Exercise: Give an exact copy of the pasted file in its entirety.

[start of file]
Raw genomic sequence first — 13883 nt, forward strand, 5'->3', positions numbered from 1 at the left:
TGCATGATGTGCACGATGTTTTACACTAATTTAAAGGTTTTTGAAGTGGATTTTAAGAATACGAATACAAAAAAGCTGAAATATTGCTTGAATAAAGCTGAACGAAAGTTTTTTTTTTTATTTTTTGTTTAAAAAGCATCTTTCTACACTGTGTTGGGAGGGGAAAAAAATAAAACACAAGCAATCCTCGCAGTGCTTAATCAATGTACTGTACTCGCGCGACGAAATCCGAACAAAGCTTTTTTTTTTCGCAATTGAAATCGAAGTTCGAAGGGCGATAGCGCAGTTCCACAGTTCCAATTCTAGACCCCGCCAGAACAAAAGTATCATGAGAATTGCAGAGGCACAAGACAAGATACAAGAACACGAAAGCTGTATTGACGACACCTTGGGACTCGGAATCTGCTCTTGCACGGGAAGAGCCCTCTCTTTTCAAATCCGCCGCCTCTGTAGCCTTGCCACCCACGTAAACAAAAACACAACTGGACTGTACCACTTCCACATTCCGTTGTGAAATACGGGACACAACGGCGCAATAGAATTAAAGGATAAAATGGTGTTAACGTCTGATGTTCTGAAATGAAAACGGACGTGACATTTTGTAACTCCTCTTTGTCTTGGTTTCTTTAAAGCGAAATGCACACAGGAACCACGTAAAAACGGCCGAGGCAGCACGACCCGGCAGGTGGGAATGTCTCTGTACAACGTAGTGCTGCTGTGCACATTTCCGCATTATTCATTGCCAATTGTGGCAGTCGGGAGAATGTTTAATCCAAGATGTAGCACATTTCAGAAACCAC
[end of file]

Raw genomic sequence first — 13883 nt, forward strand, 5'->3', positions numbered from 1 at the left:
TGCATGATGTGCACGATGTTTTACACTAATTTAAAGGTTTTTGAAGTGGATTTTAAGAATACGAATACAAAAAAGCTGAAATATTGCTTGAATAAAGCTGAACGAAAGTTTTTTTTTTTATTTTTTGTTTAAAAAGCATCTTTCTACACTGTGTTGGGAGGGGAAAAAAATAAAACACAAGCAATCCTCGCAGTGCTTAATCAATGTACTGTACTCGCGCGACGAAATCCGAACAAAGCTTTTTTTTTTCGCAATTGAAATCGAAGTTCGAAGGGCGATAGCGCAGTTCCACAGTTCCAATTCTAGACCCCGCCAGAACAAAAGTATCATGAGAATTGCAGAGGCACAAGACAAGATACAAGAACACGAAAGCTGTATTGACGACACCTTGGGACTCGGAATCTGCTCTTGCACGGGAAGAGCCCTCTCTTTTCAAATCCGCCGCCTCTGTAGCCTTGCCACCCACGTAAACAAAAACACAACTGGACTGTACCACTTCCACATTCCGTTGTGAAATACGGGACACAACGGCGCAATAGAATTAAAGGATAAAATGGTGTTAACGTCTGATGTTCTGAAATGAAAACGGACGTGACATTTTGTAACTCCTCTTTGTCTTGGTTTCTTTAAAGCGAAATGCACACAGGAACCACGTAAAAACGGCCGAGGCAGCACGACCCGGCAGGTGGGAATGTCTCTGTACAACGTAGTGCTGCTGTGCACATTTCCGCATTATTCATTGCCAATTGTGGCAGTCGGGAGAATGTTTAATCCAAGATGTAGCACATTTCAGAAACCAC